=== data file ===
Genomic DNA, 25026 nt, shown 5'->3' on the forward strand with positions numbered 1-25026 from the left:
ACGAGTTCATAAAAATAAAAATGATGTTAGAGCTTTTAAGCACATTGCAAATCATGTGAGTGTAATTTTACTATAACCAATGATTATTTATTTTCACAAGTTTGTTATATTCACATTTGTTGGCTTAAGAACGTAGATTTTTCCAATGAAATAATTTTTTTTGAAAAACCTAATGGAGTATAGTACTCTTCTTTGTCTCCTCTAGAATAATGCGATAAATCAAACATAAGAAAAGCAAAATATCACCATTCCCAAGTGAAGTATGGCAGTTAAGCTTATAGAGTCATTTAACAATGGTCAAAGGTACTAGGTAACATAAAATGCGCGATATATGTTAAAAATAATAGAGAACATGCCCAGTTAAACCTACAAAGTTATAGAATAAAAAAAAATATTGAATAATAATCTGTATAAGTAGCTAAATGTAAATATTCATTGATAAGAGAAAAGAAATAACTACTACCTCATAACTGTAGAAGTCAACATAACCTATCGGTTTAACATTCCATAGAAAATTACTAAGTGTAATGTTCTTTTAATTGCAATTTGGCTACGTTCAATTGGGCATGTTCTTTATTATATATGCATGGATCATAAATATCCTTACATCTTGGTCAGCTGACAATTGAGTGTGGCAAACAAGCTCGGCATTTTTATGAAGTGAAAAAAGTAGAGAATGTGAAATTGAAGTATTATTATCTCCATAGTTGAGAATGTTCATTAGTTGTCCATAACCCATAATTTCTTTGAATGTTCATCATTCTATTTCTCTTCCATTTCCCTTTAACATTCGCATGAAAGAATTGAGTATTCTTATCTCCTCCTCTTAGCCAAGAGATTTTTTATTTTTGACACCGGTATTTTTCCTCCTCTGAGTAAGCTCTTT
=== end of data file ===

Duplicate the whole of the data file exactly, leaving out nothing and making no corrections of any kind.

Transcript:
Genomic DNA, 25026 nt, shown 5'->3' on the forward strand with positions numbered 1-25026 from the left:
ACGAGTTCATAAAAATAAAAATGATGTTAGAGCTTTTAAGCACATTGCAAATCATGTGAGTGTAATTTTACTATAACCAATGATTATTTATTTTCACAAGTTTGTTATATTCACATTTGTTGGCTTAAGAACGTAGATTTTTCCAATGAAATAATTTTTTTTGAAAAACCTAATGGAGTATAGTACTCTTCTTTGTCTCCTCTAGAATAATGCGATAAATCAAACATAAGAAAAGCAAAATATCACCATTCCCAAGTGAAGTATGGCAGTTAAGCTTATAGAGTCATTTAACAATGGTCAAAGGTACTAGGTAACATAAAATGCGCGATATATGTTAAAAATAATAGAGAACATGCCCAGTTAAACCTACAAAGTTATAGAATAAAAAAAAATATTGAATAATAATCTGTATAAGTAGCTAAATGTAAATATTCATTGATAAGAGAAAAGAAATAACTACTACCTCATAACTGTAGAAGTCAACATAACCTATCGGTTTAACATTCCATAGAAAATTACTAAGTGTAATGTTCTTTTAATTGCAATTTGGCTACGTTCAATTGGGCATGTTCTTTATTATATATGCATGGATCATAAATATCCTTACATCTTGGTCAGCTGACAATTGAGTGTGGCAAACAAGCTCGGCATTTTTATGAAGTGAAAAAAGTAGAGAATGTGAAATTGAAGTATTATTATCTCCATAGTTGAGAATGTTCATTAGTTGTCCATAACCCATAATTTCTTTGAATGTTCATCATTCTATTTCTCTTCCATTTCCCTTTAACATTCGCATGAAAGAATTGAGTATTCTTATCTCCTCCTCTTAGCCAAGAGATTTTTTATTTTTGACACCGGTATTTTTCCTCCTCTGAGTAAGCTCTTT